Because Peruvian food has become so en trend in the last two years and has enjoyed a serious laud in the realm of culinary innovation, we’re going to chat a bit about how to stay on top of this ubiquitous culinary style at home. It’s so easy to incorporate a rich culture and its foods and techniques into your own cooking routine without visiting Machu Picchu or grueling through an intense stodge at a reknowned Peruvian chefs kitchen. Though, ideally, I’d love to do both before the year’s out, I’m riding this with you in a comfortable way. After all, getting to know Peruvian has been a novel experience for me as much as it’s probably been for you. I’ve been eating it for the better part of 20 years, but only until the cheesy relationship with Sargento Cheese, have I really been in the trenches digging up little factoids and tasting new flavors. Plus if Rick Bayless identified it as a go-to-know trendy hit, then it must be.
I feel like I’d be borderline insulting if I included quinoa in my Top 5 of things you can do to have an authentic learning experience at home. But since the grain really does belong to them, it deserves to remain in tact and full of integrity. So we’ll start there. I mean it’s too good and easy to make to ignore.
SUB QUINOA FOR BROWN RICE
I’ve been totally shocked at the number of people who’ve not cooked quinoa at home. I found this out from a general consensus I took at my hands-on cooking classes at LivingSocial, where I used red (really black-looking) as the starch to pair with my herbed salmon. Every time I asked the class how many people had cooked, less than 5 raised their hands. That’s in a class of about 30+. Even less knew where it comes from. What a great five minute history lesson I gave every Thursday!
Assuming most of you reading this know what quinoa is all about, I’ll step back from surfacing the roots of the grain and encourage you to play with it in your dishes where you’d normally use rice; especially brown rice. The only thing you should keep in mind is that quinoa is not necessarily healthier than brown rice. It has about the same amount of carbs and sugar. And, it is a bit pricier, but it’s so worth the texture your salad will be enhanced with. Or how wonderfully it tastes in a parfait…. yes, a parfait. You can’t do that so much with brown rice, now can you?! Yeah, use quinoa for two weeks and you’ll be in love. Check.
PLAY WITH PURPLE POTATOES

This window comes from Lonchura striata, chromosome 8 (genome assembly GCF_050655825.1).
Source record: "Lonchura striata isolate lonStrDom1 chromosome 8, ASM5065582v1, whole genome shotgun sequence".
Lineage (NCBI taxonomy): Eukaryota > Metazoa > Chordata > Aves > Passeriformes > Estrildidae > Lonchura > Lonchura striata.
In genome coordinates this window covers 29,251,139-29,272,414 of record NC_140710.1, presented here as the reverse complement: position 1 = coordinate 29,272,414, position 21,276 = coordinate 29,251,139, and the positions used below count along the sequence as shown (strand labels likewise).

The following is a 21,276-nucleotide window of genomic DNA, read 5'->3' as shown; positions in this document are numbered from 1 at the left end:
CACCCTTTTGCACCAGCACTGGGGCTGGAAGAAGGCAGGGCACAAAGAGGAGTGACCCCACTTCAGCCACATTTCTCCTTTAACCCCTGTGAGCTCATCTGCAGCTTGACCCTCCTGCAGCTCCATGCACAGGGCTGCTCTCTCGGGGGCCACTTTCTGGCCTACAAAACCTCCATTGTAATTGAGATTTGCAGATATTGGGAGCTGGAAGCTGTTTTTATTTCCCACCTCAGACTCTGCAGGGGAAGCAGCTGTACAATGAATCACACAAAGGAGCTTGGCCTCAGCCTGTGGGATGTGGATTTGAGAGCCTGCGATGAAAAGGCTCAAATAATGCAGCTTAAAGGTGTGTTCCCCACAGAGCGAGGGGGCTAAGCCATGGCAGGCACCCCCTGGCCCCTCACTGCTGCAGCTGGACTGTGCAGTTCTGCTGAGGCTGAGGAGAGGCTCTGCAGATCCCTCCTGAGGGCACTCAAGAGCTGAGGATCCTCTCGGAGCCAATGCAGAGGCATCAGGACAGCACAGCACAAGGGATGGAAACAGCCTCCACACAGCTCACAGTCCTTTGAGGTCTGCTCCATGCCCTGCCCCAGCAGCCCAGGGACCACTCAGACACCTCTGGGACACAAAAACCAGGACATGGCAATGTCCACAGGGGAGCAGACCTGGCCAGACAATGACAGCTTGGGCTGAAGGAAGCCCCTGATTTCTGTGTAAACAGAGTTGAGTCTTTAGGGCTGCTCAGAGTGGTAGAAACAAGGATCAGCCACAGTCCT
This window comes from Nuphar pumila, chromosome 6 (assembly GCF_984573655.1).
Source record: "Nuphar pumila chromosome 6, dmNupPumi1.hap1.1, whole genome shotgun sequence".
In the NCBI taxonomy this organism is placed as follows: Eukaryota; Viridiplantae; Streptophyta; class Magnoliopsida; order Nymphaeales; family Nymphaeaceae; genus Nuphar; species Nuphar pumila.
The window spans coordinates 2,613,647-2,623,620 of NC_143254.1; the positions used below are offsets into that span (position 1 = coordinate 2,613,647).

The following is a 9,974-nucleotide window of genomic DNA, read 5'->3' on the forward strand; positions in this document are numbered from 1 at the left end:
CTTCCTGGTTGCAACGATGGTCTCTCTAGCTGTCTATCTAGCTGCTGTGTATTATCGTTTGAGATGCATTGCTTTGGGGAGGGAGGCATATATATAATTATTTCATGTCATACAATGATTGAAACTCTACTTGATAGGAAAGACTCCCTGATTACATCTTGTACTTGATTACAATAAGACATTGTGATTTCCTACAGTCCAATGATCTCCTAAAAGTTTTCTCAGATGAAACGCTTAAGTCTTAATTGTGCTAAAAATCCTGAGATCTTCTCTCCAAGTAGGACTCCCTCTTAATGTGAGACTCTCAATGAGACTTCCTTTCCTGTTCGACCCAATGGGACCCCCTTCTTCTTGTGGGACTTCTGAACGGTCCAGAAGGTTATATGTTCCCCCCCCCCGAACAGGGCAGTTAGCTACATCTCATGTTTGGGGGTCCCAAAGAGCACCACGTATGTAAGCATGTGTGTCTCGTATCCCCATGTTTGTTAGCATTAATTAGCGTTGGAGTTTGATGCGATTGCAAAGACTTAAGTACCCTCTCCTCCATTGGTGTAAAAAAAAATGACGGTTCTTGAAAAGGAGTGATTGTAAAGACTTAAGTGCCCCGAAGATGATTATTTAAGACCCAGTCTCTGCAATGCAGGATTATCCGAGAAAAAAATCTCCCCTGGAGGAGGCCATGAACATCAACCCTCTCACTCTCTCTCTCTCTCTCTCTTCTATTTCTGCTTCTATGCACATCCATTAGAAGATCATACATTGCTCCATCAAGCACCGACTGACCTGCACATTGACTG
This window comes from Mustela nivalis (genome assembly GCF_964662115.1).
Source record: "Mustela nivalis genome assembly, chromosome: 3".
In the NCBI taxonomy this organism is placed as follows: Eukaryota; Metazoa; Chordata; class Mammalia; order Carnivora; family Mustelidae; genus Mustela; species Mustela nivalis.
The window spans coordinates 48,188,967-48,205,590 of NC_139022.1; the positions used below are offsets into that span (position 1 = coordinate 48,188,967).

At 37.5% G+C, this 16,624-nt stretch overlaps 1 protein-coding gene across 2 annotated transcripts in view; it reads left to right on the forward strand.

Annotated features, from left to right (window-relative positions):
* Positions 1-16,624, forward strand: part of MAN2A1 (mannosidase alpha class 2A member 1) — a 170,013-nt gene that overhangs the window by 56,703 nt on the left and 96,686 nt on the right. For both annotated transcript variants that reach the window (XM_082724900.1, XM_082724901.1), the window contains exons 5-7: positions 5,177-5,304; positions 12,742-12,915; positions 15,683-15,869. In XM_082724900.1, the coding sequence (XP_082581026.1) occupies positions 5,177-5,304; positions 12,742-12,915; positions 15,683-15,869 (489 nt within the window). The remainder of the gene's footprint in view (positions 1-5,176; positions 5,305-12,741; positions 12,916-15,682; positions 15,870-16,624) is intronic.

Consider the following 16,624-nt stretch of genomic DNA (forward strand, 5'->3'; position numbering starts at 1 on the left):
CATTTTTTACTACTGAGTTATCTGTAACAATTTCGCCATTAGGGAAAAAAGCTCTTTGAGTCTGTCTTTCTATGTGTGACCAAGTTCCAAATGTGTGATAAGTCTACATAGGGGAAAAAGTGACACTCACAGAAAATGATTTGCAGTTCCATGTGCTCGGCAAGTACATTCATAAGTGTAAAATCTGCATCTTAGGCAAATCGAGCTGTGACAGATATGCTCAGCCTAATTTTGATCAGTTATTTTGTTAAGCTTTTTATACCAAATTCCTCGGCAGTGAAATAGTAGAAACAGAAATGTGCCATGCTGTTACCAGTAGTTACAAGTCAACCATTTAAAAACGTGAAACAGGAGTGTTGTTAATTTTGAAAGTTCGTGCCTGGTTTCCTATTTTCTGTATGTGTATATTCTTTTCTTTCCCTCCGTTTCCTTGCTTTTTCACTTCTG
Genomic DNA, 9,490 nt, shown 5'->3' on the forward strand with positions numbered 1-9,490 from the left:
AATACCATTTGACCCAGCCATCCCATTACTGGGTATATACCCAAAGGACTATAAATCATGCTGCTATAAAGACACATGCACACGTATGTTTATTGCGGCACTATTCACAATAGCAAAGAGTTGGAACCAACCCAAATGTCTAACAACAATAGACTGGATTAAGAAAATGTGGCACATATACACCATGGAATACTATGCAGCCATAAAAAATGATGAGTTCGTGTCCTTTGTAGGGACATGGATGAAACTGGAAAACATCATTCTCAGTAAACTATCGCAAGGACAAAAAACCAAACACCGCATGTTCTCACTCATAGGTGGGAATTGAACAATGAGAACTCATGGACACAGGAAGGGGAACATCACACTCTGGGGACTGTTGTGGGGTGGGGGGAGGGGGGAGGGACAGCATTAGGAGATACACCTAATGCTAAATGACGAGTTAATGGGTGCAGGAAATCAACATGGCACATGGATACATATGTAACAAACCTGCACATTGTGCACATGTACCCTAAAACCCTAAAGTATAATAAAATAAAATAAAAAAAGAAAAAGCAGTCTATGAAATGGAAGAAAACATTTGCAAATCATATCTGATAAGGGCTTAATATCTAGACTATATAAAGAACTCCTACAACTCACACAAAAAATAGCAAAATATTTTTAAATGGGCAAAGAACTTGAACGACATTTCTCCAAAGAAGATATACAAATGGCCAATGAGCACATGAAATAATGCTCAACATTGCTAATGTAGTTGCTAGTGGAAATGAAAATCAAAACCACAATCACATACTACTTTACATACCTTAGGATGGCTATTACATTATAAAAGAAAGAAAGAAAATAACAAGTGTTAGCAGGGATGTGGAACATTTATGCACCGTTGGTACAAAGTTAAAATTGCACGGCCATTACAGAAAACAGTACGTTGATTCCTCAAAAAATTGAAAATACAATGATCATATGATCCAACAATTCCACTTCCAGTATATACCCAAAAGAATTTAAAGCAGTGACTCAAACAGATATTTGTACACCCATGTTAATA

I think I touched in this cheese-themed post how Peru is known for their insanely large potato harvest. You’d think they cover every color in the rainbow, but alas, yellow reigns and the purple comes in a close second. At least from what I’ve seen. It’s not all that easy to find in my hood, but when I do find it, I’m all over it. It’s such a beautiful break from the every day red and yellow we love. Try them as a garlicky mash, make French fries and most awesome, in a the popular dinner lomo saltado. It’ll be a colorful remix for sure.
MAKE CHEESE SAUCE. REALLY SPICY CHEESE SAUCE
Fancy up your weekend snackage by making cheese sauce. Let it play the main role for all those crunchy bites. Pour, slather, and smother a spicy sauce on all those traditional dishes we gravitate toward for our shindigs. During the week, incorporate your cheese sauces in your main meals. Instead of cream cheese, I’m all about a robust and creamy cheese sauce all over my baked potato. Try this or this one to start. You’ll be amazed at how incredibly simple it is to make. 6 minute, my friends. 6 minutes.
AN ATTEMPT TO MAKE JAPANESE FUSION
Here’s a challenge even to myself. The last time I made sushi from scratch, I promised myself I’d really get into it and at least learn the basics. My salmon hand rolls were a hit, but the mess in my kitchen was epically embarrassing and way too much to spend time cleaning. I’ve not made a single sushi dish, roll, or anything in the realm of Japanese since. That was about 6 years ago. It’s so much easier to go out for sushi. And it’s so much fun.
Of all the Latin cuisines known to the American restaurant scene, I think the fusion of Japanese with Peruvian is just genius. I’ve not seen a plethora of public options, so bringing it to your casa is just easier. The idea of taking Japanese techniques and applying them to Peru’s indigenous ingredients is quite sexy. At home, go for a sushi style and formed causa (the classic potato and fish entree).
SKIP THE JALAPEÑO AND GO FOR THE YELLOW
Who doesn’t loving adding jalapeños to anything needing a kick? It’s in my guac, my now famous watermelon gazpacho, some burgers, and the list goes on to infinity. My research of Peruvian food has me all inquisitive about aji amarillo, or yellow pepper. I STILL can’t find a fresh one anywhere within 20 miles, so I’m relegated to using the paste. My suggestion here for infusing the heat is to use the fresh pepper, seeded, peeled and even roasted to make your own paste. The only element to consider when using the equally searing pepper is that your foods will turn a yellow hue, naturally. I have visions of our rustic arroz con pollo getting a Peruvian twist with some aji amarillo. I mean it’s not the first or the last time my family is known to saturate our plate of the utter goodness with hot sauce. A sofrito with the yellow heat will do the job in advance and squash all visible silent eye wonders.
See! Quite easy. We don’t have to do all five at once, but slowly, one by one, our kitchens will be super diverse. It just takes a few ingredient switacharoos and an open mind to play with flavors and more queso!